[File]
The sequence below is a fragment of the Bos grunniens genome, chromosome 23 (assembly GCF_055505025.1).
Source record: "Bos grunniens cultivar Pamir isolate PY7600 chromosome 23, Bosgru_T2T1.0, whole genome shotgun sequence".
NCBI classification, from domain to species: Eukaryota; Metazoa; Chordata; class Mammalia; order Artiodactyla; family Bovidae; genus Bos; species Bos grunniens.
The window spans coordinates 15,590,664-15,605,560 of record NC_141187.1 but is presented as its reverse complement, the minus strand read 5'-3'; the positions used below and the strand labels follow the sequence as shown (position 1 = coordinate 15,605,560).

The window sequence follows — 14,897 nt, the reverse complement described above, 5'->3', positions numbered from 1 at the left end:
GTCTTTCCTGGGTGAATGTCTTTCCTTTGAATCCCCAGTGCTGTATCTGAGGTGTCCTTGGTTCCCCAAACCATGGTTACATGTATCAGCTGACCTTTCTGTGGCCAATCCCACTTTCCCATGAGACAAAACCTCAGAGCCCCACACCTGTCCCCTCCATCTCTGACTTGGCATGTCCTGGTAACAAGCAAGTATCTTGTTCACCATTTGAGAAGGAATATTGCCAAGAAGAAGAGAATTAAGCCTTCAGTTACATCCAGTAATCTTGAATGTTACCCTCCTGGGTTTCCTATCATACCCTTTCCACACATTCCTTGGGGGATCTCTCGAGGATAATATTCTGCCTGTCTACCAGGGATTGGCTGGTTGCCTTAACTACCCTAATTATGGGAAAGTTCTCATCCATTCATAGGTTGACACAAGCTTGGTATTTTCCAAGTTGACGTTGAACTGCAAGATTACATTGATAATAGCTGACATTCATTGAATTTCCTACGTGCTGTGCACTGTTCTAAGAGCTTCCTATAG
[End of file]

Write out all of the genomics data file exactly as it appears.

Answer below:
The sequence below is a fragment of the Bos grunniens genome, chromosome 23 (assembly GCF_055505025.1).
Source record: "Bos grunniens cultivar Pamir isolate PY7600 chromosome 23, Bosgru_T2T1.0, whole genome shotgun sequence".
NCBI classification, from domain to species: Eukaryota; Metazoa; Chordata; class Mammalia; order Artiodactyla; family Bovidae; genus Bos; species Bos grunniens.
The window spans coordinates 15,590,664-15,605,560 of record NC_141187.1 but is presented as its reverse complement, the minus strand read 5'-3'; the positions used below and the strand labels follow the sequence as shown (position 1 = coordinate 15,605,560).

The window sequence follows — 14,897 nt, the reverse complement described above, 5'->3', positions numbered from 1 at the left end:
GTCTTTCCTGGGTGAATGTCTTTCCTTTGAATCCCCAGTGCTGTATCTGAGGTGTCCTTGGTTCCCCAAACCATGGTTACATGTATCAGCTGACCTTTCTGTGGCCAATCCCACTTTCCCATGAGACAAAACCTCAGAGCCCCACACCTGTCCCCTCCATCTCTGACTTGGCATGTCCTGGTAACAAGCAAGTATCTTGTTCACCATTTGAGAAGGAATATTGCCAAGAAGAAGAGAATTAAGCCTTCAGTTACATCCAGTAATCTTGAATGTTACCCTCCTGGGTTTCCTATCATACCCTTTCCACACATTCCTTGGGGGATCTCTCGAGGATAATATTCTGCCTGTCTACCAGGGATTGGCTGGTTGCCTTAACTACCCTAATTATGGGAAAGTTCTCATCCATTCATAGGTTGACACAAGCTTGGTATTTTCCAAGTTGACGTTGAACTGCAAGATTACATTGATAATAGCTGACATTCATTGAATTTCCTACGTGCTGTGCACTGTTCTAAGAGCTTCCTATAG